The short answer is, it's too early to tell. While this is certainly a hurdle for Airbnb, home-sharing hosts, and New York City, there are several variables at play and ways this story might unfold in the coming months. Airbnb has already sought emergency injunctive relief that could place a hold on the law, pending the outcome of Airbnb's current lawsuit. 

We’ll keep updating our blog as any developments occur in the Airbnb vs. NYC regulation balance. For additional reading on this topic, we encourage you to check out Skift's amazing breakdown of the complete history regarding Airbnb's legal jousting in New York City.

Matthew Lerner
CEO @ MetroButler 

Los Angeles takes the road less traveled with Airbnb!

LA TIMES- Airbnb strikes deal with L.A. to collect millions in lodging taxes- Under a newly announced deal with Los Angeles city officials, Airbnb will soon start collecting lodging taxes from rental hosts, providing millions of dollars in revenue to the city annually.

This is a BIG deal when it comes to Airbnb legalization in California.  Currently, there is a lot of debate and talk about how cities such as L.A and San Francisco are going to deal with laws governing Airbnb.  San Francisco, where Airbnb calls home, is currently in talks that could fine the sharing economy giant for not complying to the current short-term rental laws.

With this new deal Los Angeles is moving forward with a tax deal even though the current law prohibits rentals for less than 30-days.  The city decided to proceed with the deal, even though the law does NOT yet legalize short-term rentals for less than 30 days at a time, so they can start receiving the more than $5 Million in tax revenue projected for the year.  This money was planned for in the cities budget and is going to programs for the homeless.  Airbnb predicts the tax revenue from the deal could be as high as $20 Million in the upcoming year.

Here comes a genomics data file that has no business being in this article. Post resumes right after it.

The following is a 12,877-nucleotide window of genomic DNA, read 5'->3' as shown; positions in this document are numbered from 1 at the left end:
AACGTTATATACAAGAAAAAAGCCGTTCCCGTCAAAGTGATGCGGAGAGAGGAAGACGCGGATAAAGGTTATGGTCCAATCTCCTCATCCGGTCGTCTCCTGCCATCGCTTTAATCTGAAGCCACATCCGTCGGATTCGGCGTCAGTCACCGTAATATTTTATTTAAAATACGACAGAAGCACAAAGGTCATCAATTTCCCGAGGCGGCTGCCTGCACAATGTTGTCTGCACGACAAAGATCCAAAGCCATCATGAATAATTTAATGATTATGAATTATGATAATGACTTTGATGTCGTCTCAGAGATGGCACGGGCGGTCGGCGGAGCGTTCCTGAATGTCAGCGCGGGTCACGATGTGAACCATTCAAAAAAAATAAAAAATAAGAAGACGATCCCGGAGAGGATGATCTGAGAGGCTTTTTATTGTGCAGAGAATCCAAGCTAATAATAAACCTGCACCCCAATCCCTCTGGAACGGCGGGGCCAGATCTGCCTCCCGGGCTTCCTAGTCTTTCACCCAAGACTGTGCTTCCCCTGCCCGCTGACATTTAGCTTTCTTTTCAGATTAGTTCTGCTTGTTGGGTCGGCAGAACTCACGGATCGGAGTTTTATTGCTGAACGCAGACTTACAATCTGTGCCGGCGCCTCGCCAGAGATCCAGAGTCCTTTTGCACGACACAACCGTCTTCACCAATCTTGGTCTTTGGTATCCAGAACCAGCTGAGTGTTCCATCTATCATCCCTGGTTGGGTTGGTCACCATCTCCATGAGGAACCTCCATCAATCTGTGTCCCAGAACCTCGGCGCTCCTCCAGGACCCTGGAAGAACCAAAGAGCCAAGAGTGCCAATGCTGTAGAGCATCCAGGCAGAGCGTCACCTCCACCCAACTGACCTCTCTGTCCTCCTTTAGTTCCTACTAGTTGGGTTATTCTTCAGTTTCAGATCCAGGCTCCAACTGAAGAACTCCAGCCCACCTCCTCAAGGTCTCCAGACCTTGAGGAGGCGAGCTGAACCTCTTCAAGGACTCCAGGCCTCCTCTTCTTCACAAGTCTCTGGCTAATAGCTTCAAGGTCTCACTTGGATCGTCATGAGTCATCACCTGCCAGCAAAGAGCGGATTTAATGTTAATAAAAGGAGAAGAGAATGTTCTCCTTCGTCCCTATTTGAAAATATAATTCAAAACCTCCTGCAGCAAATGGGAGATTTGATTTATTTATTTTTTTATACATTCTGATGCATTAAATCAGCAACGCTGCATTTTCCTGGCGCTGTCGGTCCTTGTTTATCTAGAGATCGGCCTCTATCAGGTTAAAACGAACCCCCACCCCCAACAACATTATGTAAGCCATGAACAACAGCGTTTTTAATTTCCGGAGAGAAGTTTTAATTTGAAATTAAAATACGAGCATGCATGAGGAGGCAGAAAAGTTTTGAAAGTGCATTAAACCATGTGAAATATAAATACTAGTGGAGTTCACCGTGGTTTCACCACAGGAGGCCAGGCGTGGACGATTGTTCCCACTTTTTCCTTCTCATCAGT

This deal shows the direction law makers and local governments are moving towards in regards to the sharing economy.  At MetroButler we are hoping NYC lawmakers take notice and can start being sensible when it comes to rules and regulations for the sharing economy.





How Airbnb can help people live in an expensive city!

Fortune- Here's How Much New York City Airbnb Hosts Earn in a Year- Airbnb describes the income as an "economic life preserver for many hosts who are struggling to live in an increasingly expensive city."

As the conversation continues to rage regarding Airbnb legality in NYC, Airbnb recently released data regarding the NYC marketplace.  Airbnb is hoping that the data from the study will provide proof that Airbnb is not affecting the amount of properties that could be on the longterm housing market, but in reality is helping New Yorkers to be able to afford to live in possibly the most expensive city in the world.

The data from the study shows that New York City has had over 40 THOUSAND active listings on Airbnb over the past year with the median income hosts are making at $5,474.  This number goes as high as $8,286 in Midtown, most profitable neighborhood to rent based on the study.

As a service for NYC Airbnb hosts, we at MetroButler see the positive impact Airbnb has on New Yorkers.  As Airbnb stated when releasing their study, the supplemental income that Airbnb provides to New Yorkers while they rent their home on Airbnb is VITAL to their ability to pay rent and live in the greatest city in the world.